Collaboration Enables a New Framework for MEMS Development that Reduces Time to Market by Up to One Year
Järfälla, Sweden and Burlingame, California, November 7, 2012 – Silex Microsystems, the world’s largest pure-play MEMS foundry, announced today that A.M. Fitzgerald & Associates (“AMFitzgerald”), a MEMS product development firm, has selected Silex’s SmartBlocks™ technology for its RocketMEMS™ program, a new model for designer-foundry collaboration that enables rapid and cost-effective development of MEMS sensors. Initially targeted for the pressure sensor market, AMFitzgerald’s new program leverages decades of MEMS expertise by coupling Silex’s SmartBlocks technology with its extensive process integration and design expertise. As a result of this industry-first program, customers can now expect to reduce the total MEMS development process for pressure sensors by at least 6-12 months and save several hundreds of thousands, if not millions, of dollars in overall development costs.
AMFitzgerald’s RocketMEMS program will enable customers to meet their sensor specifications, while significantly reducing risk and time to market with Silex’s production-ready processes. The program uses a manufacturing-friendly approach to MEMS development whereby new sensors are designed specifically for existing foundry process capabilities. Customers will submit sensor specifications to AMFitzgerald, who has designed a sensor architecture to fit a process flow assembled from the Silex SmartBlocks technology. Sensor designs will then be tailored to fit individual customers’ needs.
“Our core belief is that MEMS foundries need to support, not restrict, innovation by understanding and communicating the outputs and control tolerances of well-characterized process modules, information much needed by MEMS designers. Just listing the individual process steps available for use is insufficient,” said Peter Himes, Vice President of Marketing and Strategic Alliances for Silex Microsystems. “As leaders in our respective markets, AMFitzgerald and Silex have joined forces to attack the problem of ‘one product one process’ and the result will be a new template for design-foundry cooperation that we hope will be replicated across the industry in order to spur MEMS development for many years to come.”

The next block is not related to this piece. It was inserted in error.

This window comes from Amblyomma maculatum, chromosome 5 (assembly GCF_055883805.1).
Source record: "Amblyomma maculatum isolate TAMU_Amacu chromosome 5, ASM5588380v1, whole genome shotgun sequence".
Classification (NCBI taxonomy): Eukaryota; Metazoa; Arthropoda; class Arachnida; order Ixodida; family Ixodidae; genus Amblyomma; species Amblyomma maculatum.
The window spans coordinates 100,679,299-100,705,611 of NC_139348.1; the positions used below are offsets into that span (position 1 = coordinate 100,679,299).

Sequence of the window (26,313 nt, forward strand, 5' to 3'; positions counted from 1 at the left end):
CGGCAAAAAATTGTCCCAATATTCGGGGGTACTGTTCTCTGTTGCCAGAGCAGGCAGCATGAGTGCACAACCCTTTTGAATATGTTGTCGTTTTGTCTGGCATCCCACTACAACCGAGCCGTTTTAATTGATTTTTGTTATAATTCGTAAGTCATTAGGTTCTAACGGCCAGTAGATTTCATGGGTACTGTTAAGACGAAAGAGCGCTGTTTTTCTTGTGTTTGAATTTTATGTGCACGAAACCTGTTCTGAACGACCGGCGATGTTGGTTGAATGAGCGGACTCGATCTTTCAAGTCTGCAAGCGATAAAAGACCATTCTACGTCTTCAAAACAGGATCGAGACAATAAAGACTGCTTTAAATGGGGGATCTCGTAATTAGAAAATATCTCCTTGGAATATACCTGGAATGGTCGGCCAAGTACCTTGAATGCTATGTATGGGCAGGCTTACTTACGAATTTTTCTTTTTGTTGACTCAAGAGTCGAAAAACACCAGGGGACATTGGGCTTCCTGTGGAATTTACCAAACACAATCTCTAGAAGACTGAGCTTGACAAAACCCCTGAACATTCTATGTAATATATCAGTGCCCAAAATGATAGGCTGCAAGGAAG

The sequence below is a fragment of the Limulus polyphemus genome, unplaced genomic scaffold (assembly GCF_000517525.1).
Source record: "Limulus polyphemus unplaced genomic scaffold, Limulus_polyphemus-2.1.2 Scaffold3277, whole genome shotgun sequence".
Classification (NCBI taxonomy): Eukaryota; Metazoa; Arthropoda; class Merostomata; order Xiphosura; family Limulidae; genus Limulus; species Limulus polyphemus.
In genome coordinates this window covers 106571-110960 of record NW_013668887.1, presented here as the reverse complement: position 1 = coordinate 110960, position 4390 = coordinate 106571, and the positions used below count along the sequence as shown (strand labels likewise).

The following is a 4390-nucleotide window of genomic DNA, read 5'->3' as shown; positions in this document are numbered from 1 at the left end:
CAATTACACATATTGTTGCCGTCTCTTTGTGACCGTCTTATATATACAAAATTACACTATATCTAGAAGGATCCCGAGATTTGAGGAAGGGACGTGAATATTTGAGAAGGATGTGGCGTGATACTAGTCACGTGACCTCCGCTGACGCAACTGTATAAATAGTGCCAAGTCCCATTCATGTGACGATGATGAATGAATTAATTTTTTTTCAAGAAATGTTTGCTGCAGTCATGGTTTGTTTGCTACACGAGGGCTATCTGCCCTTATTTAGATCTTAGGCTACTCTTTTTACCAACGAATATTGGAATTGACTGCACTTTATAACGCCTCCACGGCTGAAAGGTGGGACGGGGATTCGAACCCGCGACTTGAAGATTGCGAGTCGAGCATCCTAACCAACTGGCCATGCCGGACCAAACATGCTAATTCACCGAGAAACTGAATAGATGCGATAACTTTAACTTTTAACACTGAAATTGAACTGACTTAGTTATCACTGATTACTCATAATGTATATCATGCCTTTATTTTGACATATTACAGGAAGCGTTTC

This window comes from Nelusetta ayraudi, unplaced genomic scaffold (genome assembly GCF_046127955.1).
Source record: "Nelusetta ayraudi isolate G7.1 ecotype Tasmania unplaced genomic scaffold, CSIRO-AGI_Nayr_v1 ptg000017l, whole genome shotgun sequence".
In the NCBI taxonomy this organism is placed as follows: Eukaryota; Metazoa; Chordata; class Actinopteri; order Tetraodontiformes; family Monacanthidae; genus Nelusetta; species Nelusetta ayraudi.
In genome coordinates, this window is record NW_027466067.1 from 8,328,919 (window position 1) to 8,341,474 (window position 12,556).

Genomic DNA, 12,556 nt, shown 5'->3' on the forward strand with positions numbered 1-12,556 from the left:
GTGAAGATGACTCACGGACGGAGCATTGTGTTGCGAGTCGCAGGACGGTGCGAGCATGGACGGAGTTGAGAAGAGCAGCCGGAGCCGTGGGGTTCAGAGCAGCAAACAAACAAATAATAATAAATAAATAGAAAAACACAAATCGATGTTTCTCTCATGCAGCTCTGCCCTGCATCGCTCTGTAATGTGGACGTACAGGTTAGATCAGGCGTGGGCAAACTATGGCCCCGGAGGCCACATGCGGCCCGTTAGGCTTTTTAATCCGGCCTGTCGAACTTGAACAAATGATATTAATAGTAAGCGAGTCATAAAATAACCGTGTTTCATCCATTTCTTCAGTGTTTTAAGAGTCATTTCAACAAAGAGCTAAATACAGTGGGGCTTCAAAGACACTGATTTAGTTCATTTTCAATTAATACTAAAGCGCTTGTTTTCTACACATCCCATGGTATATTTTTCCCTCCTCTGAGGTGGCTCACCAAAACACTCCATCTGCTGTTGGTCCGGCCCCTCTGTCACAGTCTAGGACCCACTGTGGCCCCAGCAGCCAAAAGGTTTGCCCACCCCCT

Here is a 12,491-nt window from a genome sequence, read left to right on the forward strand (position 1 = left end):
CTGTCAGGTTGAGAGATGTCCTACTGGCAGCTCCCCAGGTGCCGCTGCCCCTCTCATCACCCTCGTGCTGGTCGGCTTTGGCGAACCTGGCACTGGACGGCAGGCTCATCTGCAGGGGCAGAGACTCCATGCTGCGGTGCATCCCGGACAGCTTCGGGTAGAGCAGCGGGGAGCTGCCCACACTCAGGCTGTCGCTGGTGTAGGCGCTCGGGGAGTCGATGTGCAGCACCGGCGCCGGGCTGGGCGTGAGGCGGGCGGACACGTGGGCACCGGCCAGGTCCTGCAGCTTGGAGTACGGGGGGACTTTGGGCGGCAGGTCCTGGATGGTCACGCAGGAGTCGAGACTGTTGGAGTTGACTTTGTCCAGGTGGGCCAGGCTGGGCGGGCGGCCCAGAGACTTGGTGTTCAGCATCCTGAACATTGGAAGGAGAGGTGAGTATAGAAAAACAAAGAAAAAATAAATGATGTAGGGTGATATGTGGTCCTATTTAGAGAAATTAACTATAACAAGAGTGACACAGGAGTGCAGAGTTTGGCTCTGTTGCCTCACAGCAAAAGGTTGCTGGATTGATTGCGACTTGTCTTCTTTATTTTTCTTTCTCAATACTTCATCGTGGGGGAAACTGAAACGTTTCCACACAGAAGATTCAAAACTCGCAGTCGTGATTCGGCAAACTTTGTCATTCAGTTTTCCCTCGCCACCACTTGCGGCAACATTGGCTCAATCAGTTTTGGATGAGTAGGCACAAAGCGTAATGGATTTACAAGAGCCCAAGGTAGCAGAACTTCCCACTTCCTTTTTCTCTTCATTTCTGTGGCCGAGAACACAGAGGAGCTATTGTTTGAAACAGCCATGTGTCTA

“Our new RocketMEMS program was developed based on the belief that more OEMs would use MEMS sensors if they could be quickly and reliably configured for the OEM’s specific application,” said Dr. Alissa M. Fitzgerald, Founder and Managing Member of AMFitzgerald. “OEMs often can’t find the sensor they need on the open market. At the same time, designing new MEMS sensors is not where these system integrators want to add value as they want to focus on the system and software that makes their products great. Strategic standardization of MEMS design and process can provide solutions to these customers allowing them to quickly and efficiently integrate MEMS sensors into new products.”